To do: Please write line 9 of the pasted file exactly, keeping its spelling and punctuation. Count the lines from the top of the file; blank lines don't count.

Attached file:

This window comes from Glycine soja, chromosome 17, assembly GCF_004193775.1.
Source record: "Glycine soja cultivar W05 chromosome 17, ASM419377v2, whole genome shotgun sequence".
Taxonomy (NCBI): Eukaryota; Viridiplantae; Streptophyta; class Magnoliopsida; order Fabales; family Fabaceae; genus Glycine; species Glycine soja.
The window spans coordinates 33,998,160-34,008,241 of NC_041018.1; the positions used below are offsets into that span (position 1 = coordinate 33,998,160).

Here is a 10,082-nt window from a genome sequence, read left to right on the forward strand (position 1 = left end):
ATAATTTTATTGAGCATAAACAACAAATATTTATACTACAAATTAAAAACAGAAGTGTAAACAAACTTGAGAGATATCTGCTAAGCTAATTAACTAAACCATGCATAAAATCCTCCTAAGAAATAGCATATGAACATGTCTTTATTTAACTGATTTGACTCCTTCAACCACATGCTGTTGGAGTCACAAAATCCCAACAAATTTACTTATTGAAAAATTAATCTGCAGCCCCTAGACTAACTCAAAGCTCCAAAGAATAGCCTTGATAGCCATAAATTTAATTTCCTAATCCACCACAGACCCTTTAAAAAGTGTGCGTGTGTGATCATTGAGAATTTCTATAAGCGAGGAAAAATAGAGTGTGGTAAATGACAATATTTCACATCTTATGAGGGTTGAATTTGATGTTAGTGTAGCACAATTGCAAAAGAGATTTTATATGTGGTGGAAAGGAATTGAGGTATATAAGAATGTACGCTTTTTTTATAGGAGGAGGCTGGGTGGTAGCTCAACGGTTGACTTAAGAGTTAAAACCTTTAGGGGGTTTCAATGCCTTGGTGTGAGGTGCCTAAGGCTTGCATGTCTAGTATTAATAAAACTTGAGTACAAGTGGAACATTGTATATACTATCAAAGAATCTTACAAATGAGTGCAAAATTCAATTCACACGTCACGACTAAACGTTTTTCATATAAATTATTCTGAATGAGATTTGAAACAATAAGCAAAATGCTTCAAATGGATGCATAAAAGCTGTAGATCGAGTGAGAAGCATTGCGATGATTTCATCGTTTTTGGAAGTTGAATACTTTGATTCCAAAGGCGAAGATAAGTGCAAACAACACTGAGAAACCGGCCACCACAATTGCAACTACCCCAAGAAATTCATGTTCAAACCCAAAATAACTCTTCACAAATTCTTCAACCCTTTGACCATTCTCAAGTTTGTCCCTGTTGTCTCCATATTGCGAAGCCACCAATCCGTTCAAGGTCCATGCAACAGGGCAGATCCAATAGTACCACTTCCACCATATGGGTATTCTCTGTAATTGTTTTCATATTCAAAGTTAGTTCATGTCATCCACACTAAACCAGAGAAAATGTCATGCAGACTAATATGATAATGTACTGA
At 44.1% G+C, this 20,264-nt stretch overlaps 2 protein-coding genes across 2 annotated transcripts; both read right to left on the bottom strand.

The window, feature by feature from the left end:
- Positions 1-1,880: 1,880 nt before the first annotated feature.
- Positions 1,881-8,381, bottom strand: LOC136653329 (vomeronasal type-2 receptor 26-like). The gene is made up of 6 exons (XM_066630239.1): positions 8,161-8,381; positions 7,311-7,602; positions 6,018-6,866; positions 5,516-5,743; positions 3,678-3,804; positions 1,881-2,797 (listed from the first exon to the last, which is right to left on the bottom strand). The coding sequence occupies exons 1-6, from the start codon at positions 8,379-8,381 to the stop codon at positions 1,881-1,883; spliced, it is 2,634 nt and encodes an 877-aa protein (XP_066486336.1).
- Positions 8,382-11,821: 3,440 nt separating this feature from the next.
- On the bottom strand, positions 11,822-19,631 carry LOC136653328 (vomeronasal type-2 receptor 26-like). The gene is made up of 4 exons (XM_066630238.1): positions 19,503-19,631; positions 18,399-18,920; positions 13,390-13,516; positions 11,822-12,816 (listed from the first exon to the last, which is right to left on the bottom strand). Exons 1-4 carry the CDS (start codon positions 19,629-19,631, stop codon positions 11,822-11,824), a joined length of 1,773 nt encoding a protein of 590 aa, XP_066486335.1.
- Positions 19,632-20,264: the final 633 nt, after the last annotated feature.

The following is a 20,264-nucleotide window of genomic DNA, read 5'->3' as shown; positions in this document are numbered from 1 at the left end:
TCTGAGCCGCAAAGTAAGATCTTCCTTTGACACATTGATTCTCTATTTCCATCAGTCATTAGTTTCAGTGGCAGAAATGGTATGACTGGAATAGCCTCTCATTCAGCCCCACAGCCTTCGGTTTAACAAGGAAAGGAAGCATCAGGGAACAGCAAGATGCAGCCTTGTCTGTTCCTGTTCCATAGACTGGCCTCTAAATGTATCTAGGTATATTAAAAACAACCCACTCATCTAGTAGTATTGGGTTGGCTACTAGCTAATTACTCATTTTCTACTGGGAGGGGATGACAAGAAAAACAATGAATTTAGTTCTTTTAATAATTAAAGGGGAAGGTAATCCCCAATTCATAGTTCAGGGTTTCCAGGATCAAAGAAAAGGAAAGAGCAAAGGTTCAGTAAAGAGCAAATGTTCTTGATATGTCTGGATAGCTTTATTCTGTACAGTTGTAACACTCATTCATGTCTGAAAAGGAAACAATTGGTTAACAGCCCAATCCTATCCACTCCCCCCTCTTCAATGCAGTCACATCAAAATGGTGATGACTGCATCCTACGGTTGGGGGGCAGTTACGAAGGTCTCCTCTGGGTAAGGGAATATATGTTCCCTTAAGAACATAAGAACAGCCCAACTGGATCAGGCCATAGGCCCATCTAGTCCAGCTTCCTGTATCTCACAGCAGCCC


- Positions 1-1,880: 1,880 nt before the first annotated feature.